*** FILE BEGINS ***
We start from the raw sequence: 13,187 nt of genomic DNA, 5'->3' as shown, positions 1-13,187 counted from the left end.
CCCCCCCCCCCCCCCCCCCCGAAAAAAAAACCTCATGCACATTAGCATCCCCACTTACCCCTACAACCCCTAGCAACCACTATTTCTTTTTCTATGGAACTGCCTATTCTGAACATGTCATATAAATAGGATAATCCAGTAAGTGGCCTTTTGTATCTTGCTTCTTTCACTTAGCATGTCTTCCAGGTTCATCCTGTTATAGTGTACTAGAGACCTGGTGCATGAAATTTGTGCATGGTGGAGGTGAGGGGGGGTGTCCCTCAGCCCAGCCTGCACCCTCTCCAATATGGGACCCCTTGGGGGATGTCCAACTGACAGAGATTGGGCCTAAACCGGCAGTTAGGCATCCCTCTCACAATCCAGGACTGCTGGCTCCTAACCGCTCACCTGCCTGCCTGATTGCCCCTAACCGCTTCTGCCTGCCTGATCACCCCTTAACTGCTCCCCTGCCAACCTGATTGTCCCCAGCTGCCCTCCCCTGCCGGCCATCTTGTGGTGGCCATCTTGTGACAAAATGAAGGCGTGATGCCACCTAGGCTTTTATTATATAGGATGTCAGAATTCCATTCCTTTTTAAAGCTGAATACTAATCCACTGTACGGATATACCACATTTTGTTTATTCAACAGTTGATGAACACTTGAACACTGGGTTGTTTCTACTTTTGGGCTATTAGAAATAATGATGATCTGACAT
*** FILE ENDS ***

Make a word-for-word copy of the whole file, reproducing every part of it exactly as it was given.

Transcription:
We start from the raw sequence: 13,187 nt of genomic DNA, 5'->3' as shown, positions 1-13,187 counted from the left end.
CCCCCCCCCCCCCCCCCCCCGAAAAAAAAACCTCATGCACATTAGCATCCCCACTTACCCCTACAACCCCTAGCAACCACTATTTCTTTTTCTATGGAACTGCCTATTCTGAACATGTCATATAAATAGGATAATCCAGTAAGTGGCCTTTTGTATCTTGCTTCTTTCACTTAGCATGTCTTCCAGGTTCATCCTGTTATAGTGTACTAGAGACCTGGTGCATGAAATTTGTGCATGGTGGAGGTGAGGGGGGGTGTCCCTCAGCCCAGCCTGCACCCTCTCCAATATGGGACCCCTTGGGGGATGTCCAACTGACAGAGATTGGGCCTAAACCGGCAGTTAGGCATCCCTCTCACAATCCAGGACTGCTGGCTCCTAACCGCTCACCTGCCTGCCTGATTGCCCCTAACCGCTTCTGCCTGCCTGATCACCCCTTAACTGCTCCCCTGCCAACCTGATTGTCCCCAGCTGCCCTCCCCTGCCGGCCATCTTGTGGTGGCCATCTTGTGACAAAATGAAGGCGTGATGCCACCTAGGCTTTTATTATATAGGATGTCAGAATTCCATTCCTTTTTAAAGCTGAATACTAATCCACTGTACGGATATACCACATTTTGTTTATTCAACAGTTGATGAACACTTGAACACTGGGTTGTTTCTACTTTTGGGCTATTAGAAATAATGATGATCTGACAT